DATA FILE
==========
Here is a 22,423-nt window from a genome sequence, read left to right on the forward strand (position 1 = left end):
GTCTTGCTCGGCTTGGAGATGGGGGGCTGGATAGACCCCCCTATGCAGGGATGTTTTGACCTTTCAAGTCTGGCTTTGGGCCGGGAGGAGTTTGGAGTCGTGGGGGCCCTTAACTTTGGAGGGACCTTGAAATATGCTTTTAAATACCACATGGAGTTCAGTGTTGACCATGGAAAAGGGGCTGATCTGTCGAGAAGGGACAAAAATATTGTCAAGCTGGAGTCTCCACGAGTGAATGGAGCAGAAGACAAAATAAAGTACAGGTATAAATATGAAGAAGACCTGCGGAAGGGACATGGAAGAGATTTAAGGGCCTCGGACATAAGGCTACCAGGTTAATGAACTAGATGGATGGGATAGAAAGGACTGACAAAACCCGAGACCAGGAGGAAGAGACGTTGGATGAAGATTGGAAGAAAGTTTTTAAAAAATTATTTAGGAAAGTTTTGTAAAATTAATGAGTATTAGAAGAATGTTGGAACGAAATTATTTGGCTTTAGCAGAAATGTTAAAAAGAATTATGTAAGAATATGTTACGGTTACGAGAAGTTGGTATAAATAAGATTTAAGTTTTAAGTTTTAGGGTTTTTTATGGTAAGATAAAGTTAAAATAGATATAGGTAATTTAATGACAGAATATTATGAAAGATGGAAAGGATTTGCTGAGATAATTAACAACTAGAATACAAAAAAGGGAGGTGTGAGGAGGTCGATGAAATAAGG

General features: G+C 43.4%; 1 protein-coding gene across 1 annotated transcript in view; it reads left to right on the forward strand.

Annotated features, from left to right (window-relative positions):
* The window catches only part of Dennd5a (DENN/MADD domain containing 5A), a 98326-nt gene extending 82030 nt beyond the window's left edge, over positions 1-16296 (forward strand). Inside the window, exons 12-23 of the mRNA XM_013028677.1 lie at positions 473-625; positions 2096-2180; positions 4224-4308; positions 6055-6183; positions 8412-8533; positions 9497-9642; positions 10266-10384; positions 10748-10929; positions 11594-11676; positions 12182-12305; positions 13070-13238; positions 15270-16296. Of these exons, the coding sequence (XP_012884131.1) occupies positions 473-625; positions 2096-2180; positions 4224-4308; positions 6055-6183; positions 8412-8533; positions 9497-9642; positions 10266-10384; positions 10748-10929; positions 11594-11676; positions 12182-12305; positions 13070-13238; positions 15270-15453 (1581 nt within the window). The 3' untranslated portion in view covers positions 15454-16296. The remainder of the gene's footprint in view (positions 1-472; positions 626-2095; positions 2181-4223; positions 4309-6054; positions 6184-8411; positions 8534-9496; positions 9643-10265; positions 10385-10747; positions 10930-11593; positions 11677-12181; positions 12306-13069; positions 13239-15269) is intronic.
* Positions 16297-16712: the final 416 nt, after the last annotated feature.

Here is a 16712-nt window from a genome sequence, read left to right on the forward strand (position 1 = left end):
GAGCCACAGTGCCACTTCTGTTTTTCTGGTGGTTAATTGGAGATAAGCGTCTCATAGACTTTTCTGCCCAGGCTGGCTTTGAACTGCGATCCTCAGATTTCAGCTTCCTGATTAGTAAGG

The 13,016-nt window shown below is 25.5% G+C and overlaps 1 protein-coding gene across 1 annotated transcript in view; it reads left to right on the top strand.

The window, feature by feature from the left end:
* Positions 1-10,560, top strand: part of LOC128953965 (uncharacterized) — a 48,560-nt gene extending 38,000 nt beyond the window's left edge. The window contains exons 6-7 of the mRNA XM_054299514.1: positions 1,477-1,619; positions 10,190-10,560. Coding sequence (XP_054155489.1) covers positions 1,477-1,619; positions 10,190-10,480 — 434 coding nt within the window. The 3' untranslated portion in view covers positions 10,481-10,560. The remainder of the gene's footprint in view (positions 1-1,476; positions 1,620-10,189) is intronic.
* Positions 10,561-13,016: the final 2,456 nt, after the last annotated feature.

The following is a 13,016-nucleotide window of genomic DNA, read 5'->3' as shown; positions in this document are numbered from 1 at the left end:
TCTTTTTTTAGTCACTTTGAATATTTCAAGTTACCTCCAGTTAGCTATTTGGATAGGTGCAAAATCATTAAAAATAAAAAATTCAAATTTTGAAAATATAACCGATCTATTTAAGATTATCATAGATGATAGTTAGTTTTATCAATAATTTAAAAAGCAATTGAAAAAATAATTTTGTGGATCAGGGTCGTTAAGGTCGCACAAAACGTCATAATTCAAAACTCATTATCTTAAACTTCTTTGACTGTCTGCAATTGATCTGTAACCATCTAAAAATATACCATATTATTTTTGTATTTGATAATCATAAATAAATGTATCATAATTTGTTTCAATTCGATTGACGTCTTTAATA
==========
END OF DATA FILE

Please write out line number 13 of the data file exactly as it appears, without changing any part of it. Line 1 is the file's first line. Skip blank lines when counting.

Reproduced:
The following is a 13,016-nucleotide window of genomic DNA, read 5'->3' as shown; positions in this document are numbered from 1 at the left end: